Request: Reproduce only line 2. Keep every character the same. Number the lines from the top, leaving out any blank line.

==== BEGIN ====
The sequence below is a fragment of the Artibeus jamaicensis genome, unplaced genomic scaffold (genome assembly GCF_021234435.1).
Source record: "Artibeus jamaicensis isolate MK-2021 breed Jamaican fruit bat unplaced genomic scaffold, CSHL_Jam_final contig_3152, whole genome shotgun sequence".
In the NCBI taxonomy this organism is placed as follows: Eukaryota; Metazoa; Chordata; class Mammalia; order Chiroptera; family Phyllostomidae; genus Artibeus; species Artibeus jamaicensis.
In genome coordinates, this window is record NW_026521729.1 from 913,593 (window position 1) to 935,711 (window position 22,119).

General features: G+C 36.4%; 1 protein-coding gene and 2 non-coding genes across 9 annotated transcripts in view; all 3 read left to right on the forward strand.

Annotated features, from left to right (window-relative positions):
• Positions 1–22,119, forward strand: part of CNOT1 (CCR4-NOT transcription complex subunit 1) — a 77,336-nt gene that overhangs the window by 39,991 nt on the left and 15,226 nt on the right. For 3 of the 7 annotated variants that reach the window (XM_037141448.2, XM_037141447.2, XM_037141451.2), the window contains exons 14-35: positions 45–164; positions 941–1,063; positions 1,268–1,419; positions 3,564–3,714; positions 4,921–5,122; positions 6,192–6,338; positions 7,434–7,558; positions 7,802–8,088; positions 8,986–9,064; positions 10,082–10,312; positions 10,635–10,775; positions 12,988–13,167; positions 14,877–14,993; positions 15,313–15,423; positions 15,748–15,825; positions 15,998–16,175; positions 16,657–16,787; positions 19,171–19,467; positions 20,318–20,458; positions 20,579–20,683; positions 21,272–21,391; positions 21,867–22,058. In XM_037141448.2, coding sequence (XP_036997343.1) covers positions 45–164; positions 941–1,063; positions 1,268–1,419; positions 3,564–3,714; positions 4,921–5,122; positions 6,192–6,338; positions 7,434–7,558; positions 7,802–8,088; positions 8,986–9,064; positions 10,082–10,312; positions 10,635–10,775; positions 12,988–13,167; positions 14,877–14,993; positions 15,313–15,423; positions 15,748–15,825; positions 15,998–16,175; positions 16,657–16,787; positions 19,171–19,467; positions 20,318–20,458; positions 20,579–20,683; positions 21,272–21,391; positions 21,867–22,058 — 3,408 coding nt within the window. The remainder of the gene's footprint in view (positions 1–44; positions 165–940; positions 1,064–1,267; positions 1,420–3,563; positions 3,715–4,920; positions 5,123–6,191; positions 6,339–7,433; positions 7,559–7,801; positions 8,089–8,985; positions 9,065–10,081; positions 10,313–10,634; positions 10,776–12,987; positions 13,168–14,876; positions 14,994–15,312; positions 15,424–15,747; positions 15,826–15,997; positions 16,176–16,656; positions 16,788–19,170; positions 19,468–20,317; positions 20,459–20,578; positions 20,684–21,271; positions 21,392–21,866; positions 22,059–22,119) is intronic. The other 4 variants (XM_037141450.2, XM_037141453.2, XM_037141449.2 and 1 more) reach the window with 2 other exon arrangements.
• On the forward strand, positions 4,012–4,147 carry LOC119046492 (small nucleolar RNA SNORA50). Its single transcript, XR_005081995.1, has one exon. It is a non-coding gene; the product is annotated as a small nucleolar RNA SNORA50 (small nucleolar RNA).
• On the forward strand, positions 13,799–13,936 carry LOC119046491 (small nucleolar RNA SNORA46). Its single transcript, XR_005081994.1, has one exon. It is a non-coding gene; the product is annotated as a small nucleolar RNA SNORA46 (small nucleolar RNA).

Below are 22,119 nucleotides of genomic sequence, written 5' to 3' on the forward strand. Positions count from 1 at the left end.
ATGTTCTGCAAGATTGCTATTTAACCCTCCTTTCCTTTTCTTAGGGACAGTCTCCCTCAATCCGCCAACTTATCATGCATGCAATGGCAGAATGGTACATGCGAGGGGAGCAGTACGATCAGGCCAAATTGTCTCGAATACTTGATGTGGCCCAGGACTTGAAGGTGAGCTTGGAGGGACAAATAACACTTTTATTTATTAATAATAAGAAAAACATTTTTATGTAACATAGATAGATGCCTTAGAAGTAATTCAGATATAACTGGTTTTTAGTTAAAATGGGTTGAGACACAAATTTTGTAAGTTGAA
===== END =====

Source record: "Artibeus jamaicensis isolate MK-2021 breed Jamaican fruit bat unplaced genomic scaffold, CSHL_Jam_final contig_3152, whole genome shotgun sequence".